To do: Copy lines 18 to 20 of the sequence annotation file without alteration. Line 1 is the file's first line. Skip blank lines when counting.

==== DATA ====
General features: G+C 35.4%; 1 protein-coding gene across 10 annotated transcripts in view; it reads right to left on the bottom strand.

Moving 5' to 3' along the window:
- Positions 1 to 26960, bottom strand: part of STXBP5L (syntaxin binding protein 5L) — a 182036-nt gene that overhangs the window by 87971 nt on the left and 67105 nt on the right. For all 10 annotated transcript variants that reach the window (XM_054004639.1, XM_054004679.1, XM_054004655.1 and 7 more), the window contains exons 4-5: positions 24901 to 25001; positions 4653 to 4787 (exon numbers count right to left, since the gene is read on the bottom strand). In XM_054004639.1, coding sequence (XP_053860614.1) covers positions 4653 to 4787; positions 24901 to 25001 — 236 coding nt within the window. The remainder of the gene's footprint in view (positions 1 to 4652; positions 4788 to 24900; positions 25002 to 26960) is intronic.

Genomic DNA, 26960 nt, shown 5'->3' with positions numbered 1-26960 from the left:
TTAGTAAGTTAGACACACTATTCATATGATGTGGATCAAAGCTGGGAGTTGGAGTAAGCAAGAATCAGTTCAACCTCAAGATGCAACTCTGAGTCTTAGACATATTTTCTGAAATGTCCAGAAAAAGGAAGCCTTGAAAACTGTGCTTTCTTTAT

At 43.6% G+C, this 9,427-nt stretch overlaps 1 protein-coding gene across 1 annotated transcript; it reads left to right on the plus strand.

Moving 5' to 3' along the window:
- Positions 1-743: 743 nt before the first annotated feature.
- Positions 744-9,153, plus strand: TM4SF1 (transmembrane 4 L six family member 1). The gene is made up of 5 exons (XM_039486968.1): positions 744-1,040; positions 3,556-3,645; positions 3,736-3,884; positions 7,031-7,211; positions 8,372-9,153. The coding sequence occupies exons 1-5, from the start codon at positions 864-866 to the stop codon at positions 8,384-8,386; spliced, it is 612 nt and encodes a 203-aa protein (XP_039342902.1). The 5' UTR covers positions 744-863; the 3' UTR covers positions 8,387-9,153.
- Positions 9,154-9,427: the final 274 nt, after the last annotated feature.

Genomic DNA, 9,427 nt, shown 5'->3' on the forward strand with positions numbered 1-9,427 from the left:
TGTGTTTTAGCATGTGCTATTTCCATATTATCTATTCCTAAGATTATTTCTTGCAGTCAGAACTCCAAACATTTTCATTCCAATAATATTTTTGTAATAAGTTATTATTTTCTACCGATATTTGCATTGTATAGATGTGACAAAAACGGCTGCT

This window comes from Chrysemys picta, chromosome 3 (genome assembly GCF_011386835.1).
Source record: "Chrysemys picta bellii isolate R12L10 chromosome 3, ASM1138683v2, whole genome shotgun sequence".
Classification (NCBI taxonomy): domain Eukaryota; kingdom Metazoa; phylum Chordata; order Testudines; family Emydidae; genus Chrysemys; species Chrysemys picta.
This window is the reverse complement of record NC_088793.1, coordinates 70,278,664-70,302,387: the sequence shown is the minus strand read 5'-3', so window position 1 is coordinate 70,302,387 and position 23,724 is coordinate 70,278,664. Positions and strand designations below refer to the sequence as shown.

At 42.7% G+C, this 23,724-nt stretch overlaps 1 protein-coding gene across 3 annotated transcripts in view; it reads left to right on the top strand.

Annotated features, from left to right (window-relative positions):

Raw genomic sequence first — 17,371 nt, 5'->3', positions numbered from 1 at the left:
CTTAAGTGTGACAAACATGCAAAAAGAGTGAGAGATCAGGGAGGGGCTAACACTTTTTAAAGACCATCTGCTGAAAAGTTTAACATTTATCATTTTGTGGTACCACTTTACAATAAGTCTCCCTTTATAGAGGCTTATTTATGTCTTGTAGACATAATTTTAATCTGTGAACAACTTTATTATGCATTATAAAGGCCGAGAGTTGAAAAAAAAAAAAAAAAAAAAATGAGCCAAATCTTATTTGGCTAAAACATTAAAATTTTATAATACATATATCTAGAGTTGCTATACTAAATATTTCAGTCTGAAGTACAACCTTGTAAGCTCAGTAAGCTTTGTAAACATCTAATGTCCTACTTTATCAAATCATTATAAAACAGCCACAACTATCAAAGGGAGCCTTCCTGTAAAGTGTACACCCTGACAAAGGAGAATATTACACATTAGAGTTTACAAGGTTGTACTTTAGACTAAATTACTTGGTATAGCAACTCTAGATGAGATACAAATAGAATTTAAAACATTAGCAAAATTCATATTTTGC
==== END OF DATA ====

Annotated features, from left to right (window-relative positions):

Raw genomic sequence first — 17,371 nt, 5'->3', positions numbered from 1 at the left:
CTTAAGTGTGACAAACATGCAAAAAGAGTGAGAGATCAGGGAGGGGCTAACACTTTTTAAAGACCATCTGCTGAAAAGTTTAACATTTATCATTTTGTGGTACCACTTTACAATAAGTCTCCCTTTATAGAGGCTTATTTATGTCTTGTAGACATAATTTTAATCTGTGAACAACTTTATTATGCATTATAAAGGCCGAGAGTTGAAAAAAAAAAAAAAAAAAAAATGAGCCAAATCTTATTTGGCTAAAACATTAAAATTTTATAATACATATATCTAGAGTTGCTATACTAAATATTTCAGTCTGAAGTACAACCTTGTAAGCTCAGTAAGCTTTGTAAACATCTAATGTCCTACTTTATCAAATCATTATAAAACAGCCACAACTATCAAAGGGAGCCTTCCTGTAAAGTGTACACCCTGACAAAGGAGAATATTACACATTAGAGTTTACAAGGTTGTACTTTAGACTAAATTACTTGGTATAGCAACTCTAGATGAGATACAAATAGAATTTAAAACATTAGCAAAATTCATATTTTGC